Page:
Peter Yarrow Wiki – Peter Yarrow Biography
Peter Yarrow is an American singer-songwriter who became famous with the 1960s folk music trio Peter, Paul and Mary. Yarrow co-wrote (with Leonard Lipton) one of the group’s greatest hits, “Puff, the Magic Dragon.” He is also a political activist and has supported liberal causes ranging from opposition to the Vietnam War to the creation of Operation Respect, an organization that promotes tolerance and civility in schools.
Peter Yarrow Age
Peter Yarrow is 82 years old.
Peter Yarrow Family
Peter Yarrow was born in Manhattan, the son of Vera Wisebrode (née Vira Burtakoff) and Bernard Yarrow. His parents were educated Ukrainian Jewish immigrants whose families had settled in Providence, Rhode Island.
Vera (1904-1991), Yarrow’s mother, who had come to the United States at age three, became a public speaking and drama teacher at Julia Richman Girls’ High School in New York. She and Bernard divorced in 1943 when their son Peter was five years old, and Vera subsequently married Harold Wisebrode, the executive director of the Central Synagogue in Manhattan. Bernard Yarrow married his wartime London OSS partner Silvia Tim and converted to Protestantism.
In June 1963, Peter, Paul, and Mary released a 7 “single from” Blowin ‘in the Wind “by then relatively unknown Bob Dylan, which was also directed by Grossman.” Blowin ‘in the Wind “sold 300,000 copies in the first week of release; as of August 17, it was number two on the Billboard charts, with sales exceeding a million copies. Yarrow recalled that when he told Dylan who would earn more than $ 5,000 (equivalent to $ 42,000 in 2019 for publishing rights, Dylan was speechless. On August 28, 1963, Peter, Paul, and Mary appeared on stage with the Reverend Martin Luther King Jr. at his historic March on Washington, where his rendition of “Blowin ‘in the Wind” established it as a civil rights anthem. His rendition also spent weeks on the Billboard easy listening chart. By 1964, Yarrow, 26 years, had joined the Board of the Newport Folk Festival, where he had performed as a stranger only four years earlier.
Yarrow’s songwriting helped create some of Peter, Paul and Mary’s best-known songs, such as “Puff, the Magic Dragon,” “Day Is Done,” “Light One Candle,” and “The Great Mandala.” As a member of the trio, he earned an Emmy nomination in 1996 for Great Performances’ LifeLines Live special, a highly acclaimed celebration of folk music, featuring musical mentors, his contemporaries, and a new generation of singer-songwriters.
Yarrow was instrumental in founding the New Folks Concert series at both the Newport Folk Festival and the Kerrville Folk Festival. His work at Kerrville has been called his “greatest achievement in this field.”
Yarrow co-wrote and produced “Torn Between Two Lovers,” a number one hit for Mary McGregor. He also produced three CBS television specials based on “Puff, the Magic Dragon,” which earned him an Emmy nomination. In 1978, Yarrow organized Survival Sunday, an anti-nuclear benefit, and after a period of separation, Stookey and Travers rejoined it.
Yarrow and his daughter, Bethany Yarrow, often perform together. Together with the cellist Rufus Cappadocia, they form the trio Peter, Bethany and Rufus. They released the Puff & Other Family Classics CD. In 2008, the musical special Peter, Bethany & Rufus: Spirit of Woodstock, featuring a live performance by the band, aired on public television.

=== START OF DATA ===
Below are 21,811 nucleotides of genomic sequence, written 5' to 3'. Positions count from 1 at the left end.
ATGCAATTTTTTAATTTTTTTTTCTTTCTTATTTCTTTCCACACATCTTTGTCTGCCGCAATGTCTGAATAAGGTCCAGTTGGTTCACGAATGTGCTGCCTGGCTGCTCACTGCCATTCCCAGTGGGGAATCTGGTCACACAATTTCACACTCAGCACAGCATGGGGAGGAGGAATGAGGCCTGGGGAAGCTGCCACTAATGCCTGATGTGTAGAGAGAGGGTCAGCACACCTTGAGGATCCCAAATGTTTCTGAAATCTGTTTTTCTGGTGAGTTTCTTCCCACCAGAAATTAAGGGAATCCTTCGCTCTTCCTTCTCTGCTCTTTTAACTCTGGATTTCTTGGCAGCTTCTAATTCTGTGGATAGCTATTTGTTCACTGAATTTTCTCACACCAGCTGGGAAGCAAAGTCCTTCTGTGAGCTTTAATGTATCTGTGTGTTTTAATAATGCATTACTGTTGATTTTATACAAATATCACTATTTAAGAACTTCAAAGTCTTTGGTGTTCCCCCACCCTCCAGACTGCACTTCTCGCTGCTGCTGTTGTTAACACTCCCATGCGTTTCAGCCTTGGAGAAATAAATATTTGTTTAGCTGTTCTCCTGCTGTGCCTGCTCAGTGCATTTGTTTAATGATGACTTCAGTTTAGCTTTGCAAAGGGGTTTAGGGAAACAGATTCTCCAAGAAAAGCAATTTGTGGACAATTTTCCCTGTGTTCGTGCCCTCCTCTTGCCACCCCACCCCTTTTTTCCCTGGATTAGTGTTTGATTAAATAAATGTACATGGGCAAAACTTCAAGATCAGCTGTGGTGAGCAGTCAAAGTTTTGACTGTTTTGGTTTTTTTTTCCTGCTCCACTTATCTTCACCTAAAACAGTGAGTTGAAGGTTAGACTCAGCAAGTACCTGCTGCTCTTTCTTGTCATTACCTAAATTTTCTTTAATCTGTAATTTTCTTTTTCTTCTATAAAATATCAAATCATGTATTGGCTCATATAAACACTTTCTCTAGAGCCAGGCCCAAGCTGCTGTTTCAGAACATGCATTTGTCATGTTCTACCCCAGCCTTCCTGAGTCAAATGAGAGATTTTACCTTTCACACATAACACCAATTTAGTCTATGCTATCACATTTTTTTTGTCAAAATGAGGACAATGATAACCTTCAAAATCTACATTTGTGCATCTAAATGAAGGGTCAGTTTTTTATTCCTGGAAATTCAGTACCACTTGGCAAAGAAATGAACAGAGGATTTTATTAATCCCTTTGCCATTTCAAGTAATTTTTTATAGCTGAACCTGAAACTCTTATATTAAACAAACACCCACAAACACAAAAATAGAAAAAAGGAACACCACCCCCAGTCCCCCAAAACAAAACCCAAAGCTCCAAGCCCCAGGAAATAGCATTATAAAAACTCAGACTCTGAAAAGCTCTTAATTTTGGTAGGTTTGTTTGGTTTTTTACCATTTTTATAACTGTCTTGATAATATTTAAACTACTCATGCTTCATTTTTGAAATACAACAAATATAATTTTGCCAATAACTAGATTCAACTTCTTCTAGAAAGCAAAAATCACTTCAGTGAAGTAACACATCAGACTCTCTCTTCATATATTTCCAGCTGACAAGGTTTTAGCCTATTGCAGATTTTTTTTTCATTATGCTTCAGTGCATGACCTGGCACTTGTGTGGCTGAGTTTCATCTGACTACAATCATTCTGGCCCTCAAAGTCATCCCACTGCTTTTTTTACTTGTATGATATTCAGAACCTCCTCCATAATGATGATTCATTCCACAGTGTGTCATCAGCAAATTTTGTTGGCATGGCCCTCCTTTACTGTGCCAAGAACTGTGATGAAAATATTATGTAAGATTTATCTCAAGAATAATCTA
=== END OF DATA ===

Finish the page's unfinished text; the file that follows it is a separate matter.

Yarrow played left-wing intellectual Ira Mandelstam in the 2015 film While We’re Young.
Folk icon Peter Yarrow has been accused of raping an underage girl in 1969
The musician, best known for his role in the 1960s group Peter, Paul and Mary, faces a new lawsuit alleging that Yarrow “groomed” the then-teenager.
The documents were filed Wednesday in Manhattan Supreme Court in the lawsuit, which was filed under the Child Victims Act.
The documents claim that Yarrow, now 82, met with the victim several times before the incident took place in a Manhattan hotel room.
He then “became interested in her,” acting what the child thought was “paternally,” according to the presentation.
The lawsuit claims that the then-teenager ran away from her home in St. Paul, Minnesota and met Yarrow at a Lower East Side hotel, where he allegedly raped her.
The next day, it is claimed, Yarrow asked the girl to leave her and bought her a ticket back to Minnesota.
The plaintiff, now 68, is seeking compensatory and punitive damages, alleging sexual abuse of a child, neglect, assault, battery and inflicting emotional distress.
The woman claims that she “has been suffering the effects of Yarrow’s rape ever since,” and is and is “unable to fully describe all the details of that abuse and the extent of harm she suffered as a result,” according to the lawsuit.
The lawsuit also names ‘Peter, Paul & Mary Co’ as defendants because “they should have known that Yarrow was dangerous to children and posed a threat of se**xual abuse to children.”
Newsweek has reached out to representatives for Yarrow for comment, but received no response at the time of publication.
This accusation comes after Yarrow was removed from the Colorscape Chenango Arts Festival lineup in 2019.
This situation stems from Yarrow’s previous conviction for “taking indecent liberties” with a 14-year-old girl in 1970.
The singer was convicted of this incident after pleading guilty in 1970 and serving three months in prison. However, in 1981, then-President Jimmy Carter pardoned Yarrow for the crime, the day before he left office.
Yarrow issued a statement to The New York Times in 2019 about the conviction.
“I fully support current movements that demand equal rights for all and refuse to allow continued abuse and injury, especially of a sexual nature, of which I am, with great regret, guilty,” he said at the time.
“I do not seek to minimize or excuse what I have done and I cannot adequately express my apologies and regret for the pain and hurt I have caused in this regard.”